1. Switch the sequencer to use a different timing source (Settings → Configure Rosegarden… → MIDI → Sequencer timing source). The best one in theory is the RTC timer, which is only available if you have snd-rtctimer loaded, but unfortunately that has a habit of totally locking some systems running real-time kernels. Meanwhile, the PCM timers only work if the JACK audio server is running, and suffer jitter corresponding to the JACK buffer size.
2. Recompile your kernel with system timer set to 1000 Hz. Sadly there's no way to change this without a recompile. It's the best solution though.
3. Switch to a different Linux distribution that provides a kernel more appropriate for multimedia use.
4. Put up with the poorer timing of a 250 Hz timer (if you want to get rid of the warning while continuing to use this timer, set the timer source to “system timer” rather than “(auto)”).
Hopefully future versions of Rosegarden and/or the Linux kernel will provide better ways to solve this problem.
If you don't want to recompile your kernel and are running (K)Ubuntu, you can choose a lowlatency kernel from the repository (search for it with synaptic or your favorite tool). Install the new kernel and reboot. This will solve the problem and remove the lag.
If Rosegarden plays notes at time zero but then gets stuck and doesn't play anything else afterwards, you might have a non-running sequencer timer selected.
Try going to Settings → Configure Rosegarden… → MIDI and changing the “Sequencer timing source” setting.
If you're using ALSA, then you need to obtain and install JACK and run jackd before starting the Rosegarden sequencer. If you give jackd the -v option, it will report when Rosegarden succeeds in connecting to it.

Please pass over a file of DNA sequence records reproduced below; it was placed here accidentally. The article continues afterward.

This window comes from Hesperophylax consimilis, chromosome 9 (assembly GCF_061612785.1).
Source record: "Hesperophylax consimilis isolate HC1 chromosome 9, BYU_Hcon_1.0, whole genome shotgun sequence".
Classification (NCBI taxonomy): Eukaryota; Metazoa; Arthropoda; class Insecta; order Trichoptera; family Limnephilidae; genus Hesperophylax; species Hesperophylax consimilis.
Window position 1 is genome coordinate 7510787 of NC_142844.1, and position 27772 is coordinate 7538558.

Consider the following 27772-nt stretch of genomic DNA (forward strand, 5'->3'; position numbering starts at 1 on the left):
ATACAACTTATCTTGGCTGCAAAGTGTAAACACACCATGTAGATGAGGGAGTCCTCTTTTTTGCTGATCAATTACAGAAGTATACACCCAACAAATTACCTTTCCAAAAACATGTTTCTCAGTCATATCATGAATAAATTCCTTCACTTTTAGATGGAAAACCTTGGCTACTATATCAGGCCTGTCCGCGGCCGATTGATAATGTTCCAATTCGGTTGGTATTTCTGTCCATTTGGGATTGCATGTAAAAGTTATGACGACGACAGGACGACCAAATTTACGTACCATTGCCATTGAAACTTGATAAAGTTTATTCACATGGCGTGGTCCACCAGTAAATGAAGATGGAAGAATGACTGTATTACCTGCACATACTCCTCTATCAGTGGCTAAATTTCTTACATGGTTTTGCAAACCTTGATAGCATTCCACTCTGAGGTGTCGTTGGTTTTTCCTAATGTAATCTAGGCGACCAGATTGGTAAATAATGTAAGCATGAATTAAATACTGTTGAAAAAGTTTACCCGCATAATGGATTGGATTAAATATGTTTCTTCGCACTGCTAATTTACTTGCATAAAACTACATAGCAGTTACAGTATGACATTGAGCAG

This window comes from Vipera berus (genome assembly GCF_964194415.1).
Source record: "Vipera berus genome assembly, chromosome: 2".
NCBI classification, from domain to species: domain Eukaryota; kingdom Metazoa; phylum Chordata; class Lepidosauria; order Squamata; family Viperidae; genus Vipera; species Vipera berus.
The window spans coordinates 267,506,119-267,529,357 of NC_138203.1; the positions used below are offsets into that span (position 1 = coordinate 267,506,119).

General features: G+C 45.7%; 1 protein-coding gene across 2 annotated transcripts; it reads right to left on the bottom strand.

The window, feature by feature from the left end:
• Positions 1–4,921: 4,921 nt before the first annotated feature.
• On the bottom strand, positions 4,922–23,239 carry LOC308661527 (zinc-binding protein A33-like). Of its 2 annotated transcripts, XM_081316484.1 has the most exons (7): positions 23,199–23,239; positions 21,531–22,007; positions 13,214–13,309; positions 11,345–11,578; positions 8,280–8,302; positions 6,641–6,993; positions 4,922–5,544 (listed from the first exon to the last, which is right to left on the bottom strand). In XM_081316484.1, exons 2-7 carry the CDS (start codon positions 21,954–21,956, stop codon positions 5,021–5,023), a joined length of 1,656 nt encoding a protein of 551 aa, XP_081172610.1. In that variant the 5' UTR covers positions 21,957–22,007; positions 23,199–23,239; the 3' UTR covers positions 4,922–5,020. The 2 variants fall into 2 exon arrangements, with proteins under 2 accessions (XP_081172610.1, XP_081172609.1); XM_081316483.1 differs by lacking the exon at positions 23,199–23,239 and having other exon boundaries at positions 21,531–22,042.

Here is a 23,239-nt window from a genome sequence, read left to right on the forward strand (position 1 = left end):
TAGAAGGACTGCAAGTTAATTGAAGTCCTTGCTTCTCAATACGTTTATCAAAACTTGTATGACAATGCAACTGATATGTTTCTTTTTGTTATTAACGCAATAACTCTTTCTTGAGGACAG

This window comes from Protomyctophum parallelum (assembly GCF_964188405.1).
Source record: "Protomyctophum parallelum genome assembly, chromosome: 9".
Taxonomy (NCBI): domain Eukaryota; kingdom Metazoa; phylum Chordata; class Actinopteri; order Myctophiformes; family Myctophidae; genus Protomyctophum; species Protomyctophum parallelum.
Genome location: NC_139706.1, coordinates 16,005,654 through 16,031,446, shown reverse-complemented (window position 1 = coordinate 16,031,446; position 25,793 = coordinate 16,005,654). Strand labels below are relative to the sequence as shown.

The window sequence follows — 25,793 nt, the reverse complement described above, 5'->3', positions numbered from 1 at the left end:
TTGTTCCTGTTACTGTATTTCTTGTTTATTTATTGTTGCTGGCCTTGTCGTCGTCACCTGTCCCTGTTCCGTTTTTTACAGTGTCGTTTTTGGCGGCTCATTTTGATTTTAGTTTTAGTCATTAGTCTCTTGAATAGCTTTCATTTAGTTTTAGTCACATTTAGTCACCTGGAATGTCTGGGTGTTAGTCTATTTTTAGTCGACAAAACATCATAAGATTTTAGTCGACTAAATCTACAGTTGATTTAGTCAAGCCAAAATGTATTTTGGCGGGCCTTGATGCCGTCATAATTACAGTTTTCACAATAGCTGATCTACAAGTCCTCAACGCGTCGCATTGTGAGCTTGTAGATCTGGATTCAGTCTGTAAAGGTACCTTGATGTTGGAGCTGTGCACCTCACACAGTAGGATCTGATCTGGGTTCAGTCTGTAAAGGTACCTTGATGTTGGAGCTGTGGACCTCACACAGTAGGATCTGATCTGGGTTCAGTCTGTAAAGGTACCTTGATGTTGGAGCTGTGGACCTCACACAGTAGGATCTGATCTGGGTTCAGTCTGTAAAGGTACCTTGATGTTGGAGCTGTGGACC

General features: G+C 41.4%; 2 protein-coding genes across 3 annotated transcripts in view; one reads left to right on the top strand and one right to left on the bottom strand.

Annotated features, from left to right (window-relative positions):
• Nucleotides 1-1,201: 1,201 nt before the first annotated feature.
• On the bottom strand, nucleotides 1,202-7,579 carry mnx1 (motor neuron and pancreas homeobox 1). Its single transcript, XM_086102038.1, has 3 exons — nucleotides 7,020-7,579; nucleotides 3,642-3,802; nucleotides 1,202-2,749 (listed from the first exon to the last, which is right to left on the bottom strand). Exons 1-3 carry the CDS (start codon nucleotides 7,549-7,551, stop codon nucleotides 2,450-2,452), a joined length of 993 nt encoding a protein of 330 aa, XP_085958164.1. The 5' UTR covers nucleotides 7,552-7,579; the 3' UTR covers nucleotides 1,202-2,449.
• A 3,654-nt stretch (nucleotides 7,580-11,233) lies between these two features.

Unfortunately getting the right combination of magic incantations to make JACK work is not always easy. Good values for an SBLive and indeed on the built-in via868 on my Acer laptop as follows:
$ jackd -d alsa -d hw -r 44100 -p 2048 -n 2
This will usually ensure that I don't get any xruns (JACK being unable to process audio in time) and provide reasonable latency. The '-r 44100' option sets the sample rate for the JACK server which will in turn define the rate at which WAV audio files will be recorded. This is important if you want to transfer any of the WAVs directly to CD - 44100 Hz (44.1 kHz) is the sample rate that audio CDs work at.
Rosegarden has an internal Studio to map your MIDI Program Change information into meaningful instrument labels. You need to set this up do this mapping in the MIDI device manager (Studio→Manage MIDI Devices→Banks or Import). Once you've made changes in your current Rosegarden file you can save it as a default studio (replacing your autoload.rg file) so that all your subsequent sessions in Rosegarden utilise your specialised Studio settings.
If you've done everything we've suggested above then you can check what devices the sequencer is seeing by running the Rosegarden sequencer up by itself. Try:
and examine the output of the screen. The output for JACK and ALSA for an SBLive! should look something like this: